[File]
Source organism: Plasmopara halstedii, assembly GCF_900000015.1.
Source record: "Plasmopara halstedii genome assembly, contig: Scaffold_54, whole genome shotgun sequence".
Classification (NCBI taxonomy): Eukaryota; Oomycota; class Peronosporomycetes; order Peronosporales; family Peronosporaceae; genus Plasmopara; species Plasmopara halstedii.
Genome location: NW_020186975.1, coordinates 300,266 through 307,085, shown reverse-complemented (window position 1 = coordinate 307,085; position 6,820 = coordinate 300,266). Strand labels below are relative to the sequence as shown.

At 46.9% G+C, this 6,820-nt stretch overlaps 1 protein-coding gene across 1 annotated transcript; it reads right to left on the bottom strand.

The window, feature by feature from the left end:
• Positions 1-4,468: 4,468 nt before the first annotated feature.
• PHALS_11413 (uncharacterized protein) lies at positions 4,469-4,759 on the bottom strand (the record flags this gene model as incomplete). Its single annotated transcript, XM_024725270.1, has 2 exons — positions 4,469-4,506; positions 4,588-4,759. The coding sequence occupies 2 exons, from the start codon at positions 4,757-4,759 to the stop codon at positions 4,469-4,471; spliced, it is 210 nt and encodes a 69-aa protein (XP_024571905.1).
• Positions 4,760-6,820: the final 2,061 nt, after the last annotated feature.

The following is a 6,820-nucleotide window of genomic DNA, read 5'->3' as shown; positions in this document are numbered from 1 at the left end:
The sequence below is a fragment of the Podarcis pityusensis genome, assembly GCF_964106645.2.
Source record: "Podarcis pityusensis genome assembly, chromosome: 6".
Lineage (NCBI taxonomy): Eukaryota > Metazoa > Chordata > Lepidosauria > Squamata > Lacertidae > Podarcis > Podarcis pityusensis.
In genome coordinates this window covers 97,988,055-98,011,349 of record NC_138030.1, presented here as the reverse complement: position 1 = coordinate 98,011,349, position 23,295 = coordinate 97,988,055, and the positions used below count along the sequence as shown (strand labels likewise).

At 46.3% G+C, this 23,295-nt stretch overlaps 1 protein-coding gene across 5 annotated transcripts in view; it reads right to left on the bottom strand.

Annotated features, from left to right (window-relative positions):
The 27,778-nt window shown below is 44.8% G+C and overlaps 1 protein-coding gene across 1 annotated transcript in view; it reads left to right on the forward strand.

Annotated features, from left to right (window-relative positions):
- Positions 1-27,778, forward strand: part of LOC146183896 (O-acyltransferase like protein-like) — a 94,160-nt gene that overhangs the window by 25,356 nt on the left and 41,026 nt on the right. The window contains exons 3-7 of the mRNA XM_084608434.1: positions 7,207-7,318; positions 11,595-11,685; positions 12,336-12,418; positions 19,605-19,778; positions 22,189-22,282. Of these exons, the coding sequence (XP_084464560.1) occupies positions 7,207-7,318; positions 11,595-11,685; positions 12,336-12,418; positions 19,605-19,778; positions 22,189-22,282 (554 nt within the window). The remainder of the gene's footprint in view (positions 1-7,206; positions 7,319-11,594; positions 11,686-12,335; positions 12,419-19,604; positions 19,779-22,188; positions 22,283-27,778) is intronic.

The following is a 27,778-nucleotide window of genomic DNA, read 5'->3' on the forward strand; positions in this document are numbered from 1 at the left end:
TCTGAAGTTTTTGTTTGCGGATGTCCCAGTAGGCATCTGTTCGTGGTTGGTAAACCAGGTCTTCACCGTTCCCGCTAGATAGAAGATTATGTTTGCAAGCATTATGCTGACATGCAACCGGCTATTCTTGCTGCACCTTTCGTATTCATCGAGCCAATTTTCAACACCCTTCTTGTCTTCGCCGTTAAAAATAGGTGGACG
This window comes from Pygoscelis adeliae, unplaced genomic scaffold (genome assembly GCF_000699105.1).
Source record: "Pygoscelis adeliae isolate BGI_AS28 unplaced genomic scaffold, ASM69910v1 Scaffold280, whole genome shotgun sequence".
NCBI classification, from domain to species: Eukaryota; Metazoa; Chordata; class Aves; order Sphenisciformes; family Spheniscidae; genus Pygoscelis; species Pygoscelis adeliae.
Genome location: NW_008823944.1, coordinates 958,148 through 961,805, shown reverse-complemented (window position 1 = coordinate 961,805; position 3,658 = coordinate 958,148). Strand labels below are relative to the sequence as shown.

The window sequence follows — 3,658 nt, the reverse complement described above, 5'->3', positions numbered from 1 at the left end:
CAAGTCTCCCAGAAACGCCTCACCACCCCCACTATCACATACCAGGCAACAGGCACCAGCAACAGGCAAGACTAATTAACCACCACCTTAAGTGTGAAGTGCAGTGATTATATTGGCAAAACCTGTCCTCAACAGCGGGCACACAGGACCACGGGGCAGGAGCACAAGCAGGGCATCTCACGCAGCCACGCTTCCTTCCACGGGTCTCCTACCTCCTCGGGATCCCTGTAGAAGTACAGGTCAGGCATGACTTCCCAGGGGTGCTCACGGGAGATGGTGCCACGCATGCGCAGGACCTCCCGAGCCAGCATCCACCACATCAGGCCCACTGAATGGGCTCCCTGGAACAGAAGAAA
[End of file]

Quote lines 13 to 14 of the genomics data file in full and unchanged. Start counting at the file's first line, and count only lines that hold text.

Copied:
Lineage (NCBI taxonomy): Eukaryota > Metazoa > Chordata > Lepidosauria > Squamata > Lacertidae > Podarcis > Podarcis pityusensis.
In genome coordinates this window covers 97,988,055-98,011,349 of record NC_138030.1, presented here as the reverse complement: position 1 = coordinate 98,011,349, position 23,295 = coordinate 97,988,055, and the positions used below count along the sequence as shown (strand labels likewise).